This one, called “Endless Line,” would feature the largest single exhibition of my large and small format 3D printed sculpture, really putting my work out there for comment and criticism ….

 

For the 3D printed sculpture show, Robrt chose the Walter Art Gallery, which is part of Walter Productions, a maker space that features, among other things, a brewery, artist studios and the gallery. Most famously, it’s the home of Walter the Bus, which many people know from the Burning Man festival.

Displaying and lighting these sculptures was a real challenge. First, most of them are in a single, saturated color. That meant they had to be placed carefully so that each sculpture complemented the others. Fortunately, they had enough space to place each sculpture so it could be circumnavigated. That is invaluable with any sculpture. Lighting was tricky because some of the sculptures are printed in translucent filament, like the luminous Sunscraper, which had actually sold before the show even began.

Copper Cuff, a 3D printed sculpture by Kevin CaronSome of the sculptures, including Glance and Copper Cuff (right), have patinas on them, but the majority have the shiny surface of filament, which made it challenging to not just reflect a glare from them. Lighting master Todd Grossman finally settled on making the light work best at night when the opening and closing receptions were held.

I brought my Cerberus 3D 250 deltabot 3D printer and set it up to print a small sculpture. We had my jewelry set up for sale, too.

Everything was ready by the time of the opening on Friday, February 5. Our hosts were even nice enough to bring Walter the Bus out and turn on his undulating neon lights to welcome visitors.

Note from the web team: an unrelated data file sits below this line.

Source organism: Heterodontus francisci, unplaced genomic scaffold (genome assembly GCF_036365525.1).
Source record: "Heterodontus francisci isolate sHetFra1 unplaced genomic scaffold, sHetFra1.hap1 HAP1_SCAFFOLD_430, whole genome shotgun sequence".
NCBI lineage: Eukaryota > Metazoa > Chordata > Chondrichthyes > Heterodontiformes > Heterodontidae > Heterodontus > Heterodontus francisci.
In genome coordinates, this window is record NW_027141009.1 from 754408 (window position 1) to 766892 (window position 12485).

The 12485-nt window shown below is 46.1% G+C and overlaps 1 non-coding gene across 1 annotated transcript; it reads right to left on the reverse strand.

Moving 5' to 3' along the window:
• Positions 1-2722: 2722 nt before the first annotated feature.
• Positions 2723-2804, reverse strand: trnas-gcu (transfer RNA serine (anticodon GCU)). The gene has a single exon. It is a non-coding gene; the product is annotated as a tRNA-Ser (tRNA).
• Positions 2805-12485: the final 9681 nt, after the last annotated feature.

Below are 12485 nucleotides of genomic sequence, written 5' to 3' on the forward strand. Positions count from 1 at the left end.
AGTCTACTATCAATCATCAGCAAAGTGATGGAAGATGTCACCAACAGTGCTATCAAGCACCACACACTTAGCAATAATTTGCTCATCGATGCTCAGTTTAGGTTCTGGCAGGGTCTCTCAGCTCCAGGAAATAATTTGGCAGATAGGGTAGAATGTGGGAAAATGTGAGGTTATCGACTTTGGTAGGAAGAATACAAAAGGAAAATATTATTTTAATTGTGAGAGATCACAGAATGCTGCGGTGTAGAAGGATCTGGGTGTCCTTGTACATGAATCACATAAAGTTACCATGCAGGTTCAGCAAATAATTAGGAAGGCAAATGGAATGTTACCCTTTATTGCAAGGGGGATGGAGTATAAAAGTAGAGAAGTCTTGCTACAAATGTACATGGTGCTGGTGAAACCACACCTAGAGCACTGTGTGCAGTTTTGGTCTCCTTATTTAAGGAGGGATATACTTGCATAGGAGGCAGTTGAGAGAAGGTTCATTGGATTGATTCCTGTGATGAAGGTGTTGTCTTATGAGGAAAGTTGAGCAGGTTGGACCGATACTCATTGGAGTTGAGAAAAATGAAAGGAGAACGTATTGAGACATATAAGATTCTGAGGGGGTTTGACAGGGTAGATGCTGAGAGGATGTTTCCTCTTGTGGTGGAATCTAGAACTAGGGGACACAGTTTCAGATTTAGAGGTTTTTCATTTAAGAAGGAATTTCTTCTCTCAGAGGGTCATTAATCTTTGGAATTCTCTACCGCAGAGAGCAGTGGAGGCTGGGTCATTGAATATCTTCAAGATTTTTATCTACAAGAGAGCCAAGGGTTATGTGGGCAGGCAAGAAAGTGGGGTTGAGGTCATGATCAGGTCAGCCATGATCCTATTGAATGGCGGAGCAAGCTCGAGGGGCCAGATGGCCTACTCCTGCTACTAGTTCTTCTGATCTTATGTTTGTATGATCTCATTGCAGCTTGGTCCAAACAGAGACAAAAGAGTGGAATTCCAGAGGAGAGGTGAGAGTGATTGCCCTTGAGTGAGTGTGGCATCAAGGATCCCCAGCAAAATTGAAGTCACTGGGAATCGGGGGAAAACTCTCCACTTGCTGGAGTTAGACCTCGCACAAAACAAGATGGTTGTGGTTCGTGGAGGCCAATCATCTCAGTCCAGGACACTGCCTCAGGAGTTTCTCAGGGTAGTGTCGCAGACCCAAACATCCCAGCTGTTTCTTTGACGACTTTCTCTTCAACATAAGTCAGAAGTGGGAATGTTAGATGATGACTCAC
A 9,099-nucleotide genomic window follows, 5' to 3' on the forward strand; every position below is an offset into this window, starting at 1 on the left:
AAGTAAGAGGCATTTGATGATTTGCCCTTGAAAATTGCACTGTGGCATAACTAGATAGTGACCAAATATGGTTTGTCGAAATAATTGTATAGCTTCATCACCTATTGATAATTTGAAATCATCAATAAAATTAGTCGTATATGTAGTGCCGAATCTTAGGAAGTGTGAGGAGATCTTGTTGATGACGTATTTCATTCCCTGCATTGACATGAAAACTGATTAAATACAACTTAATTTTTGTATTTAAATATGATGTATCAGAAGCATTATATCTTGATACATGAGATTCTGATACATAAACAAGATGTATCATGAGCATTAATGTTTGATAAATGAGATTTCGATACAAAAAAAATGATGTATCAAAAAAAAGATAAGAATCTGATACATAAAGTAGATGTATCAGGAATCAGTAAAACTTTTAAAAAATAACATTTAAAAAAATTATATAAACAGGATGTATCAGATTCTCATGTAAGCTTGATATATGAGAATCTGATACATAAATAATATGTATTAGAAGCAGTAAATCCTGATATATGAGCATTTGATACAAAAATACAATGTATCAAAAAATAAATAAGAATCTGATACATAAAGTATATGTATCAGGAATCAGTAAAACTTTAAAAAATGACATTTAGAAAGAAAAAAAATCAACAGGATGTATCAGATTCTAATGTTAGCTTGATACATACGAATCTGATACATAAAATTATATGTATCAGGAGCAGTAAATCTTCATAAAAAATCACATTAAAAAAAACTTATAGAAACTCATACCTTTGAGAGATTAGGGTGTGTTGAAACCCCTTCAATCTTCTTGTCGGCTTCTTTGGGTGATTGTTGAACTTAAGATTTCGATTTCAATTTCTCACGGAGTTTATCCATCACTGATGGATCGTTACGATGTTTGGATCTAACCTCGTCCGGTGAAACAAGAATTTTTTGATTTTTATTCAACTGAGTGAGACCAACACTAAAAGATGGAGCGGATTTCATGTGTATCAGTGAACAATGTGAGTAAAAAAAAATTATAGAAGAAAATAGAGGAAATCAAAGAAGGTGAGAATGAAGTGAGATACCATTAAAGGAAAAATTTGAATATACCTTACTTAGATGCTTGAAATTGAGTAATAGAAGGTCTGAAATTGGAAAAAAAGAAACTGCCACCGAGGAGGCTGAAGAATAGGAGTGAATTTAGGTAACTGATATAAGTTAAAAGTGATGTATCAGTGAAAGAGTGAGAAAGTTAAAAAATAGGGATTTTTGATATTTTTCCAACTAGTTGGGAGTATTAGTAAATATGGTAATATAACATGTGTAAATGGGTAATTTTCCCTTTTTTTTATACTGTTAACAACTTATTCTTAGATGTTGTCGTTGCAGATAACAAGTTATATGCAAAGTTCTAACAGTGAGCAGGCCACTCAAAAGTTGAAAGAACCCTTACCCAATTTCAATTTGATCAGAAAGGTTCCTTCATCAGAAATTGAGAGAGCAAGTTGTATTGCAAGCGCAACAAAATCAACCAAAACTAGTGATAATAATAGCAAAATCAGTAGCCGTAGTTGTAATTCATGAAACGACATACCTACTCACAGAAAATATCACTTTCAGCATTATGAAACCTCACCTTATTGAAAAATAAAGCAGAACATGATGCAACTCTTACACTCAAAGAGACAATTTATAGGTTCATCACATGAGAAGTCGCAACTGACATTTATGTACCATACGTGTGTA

And come they did.

It was fascinating to watch people, listen to their comments and answer their questions. Many of them didn’t yet understand how 3D printing even works when they came in the door. After explaining the process to hundreds of people over the last few years, I think I was able to explain it to them in such a way that most of them got it before they left.

Others were fascinated by the filament. I overheard someone flicking Sunscraper with her nails. I only cringed a little.

Some preferred the patinated pieces. No one, at least that I heard, was turned off by what they saw or denied this was art. In fact, most of them were blown away, which felt great. I also overhead conversations about 3D printing in general – what people are already doing and what the future may bring.

I think I gained some new fans with this show, and I know we educated a lot of people. I came away more confident than ever that people understand that 3D printing may be new and, for now, novel, but that it’s simply another tool in artists’ quivers.

The closing reception for the show is Friday, February 26 at 6 p.m. at the Walter Art Gallery, 6425 E. Thomas Rd. in Scottsdale, Arizona.

Changing 3D printing filament is now so much easier ….

Sometimes change is imposed upon us (make that “Often change is …”). Anyway, sometimes (often?) that change is good, and that’s the case with how I now am changing my filament on my Cerberus 3D Gigante 3D printer.

Last month, the teeth on the Gigante’s extruder motor got stripped, which required me to order a new extruder. That actually worked out well – I was between one of my own prints, Redhead, and beginning a 3D printed commissioned sculpture.

When I got the new extruder, I discovered I could just pause the print to change the filament instead of having to do it on the fly, the way I had been doing it:

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The sounds of creation: listening to 3D printers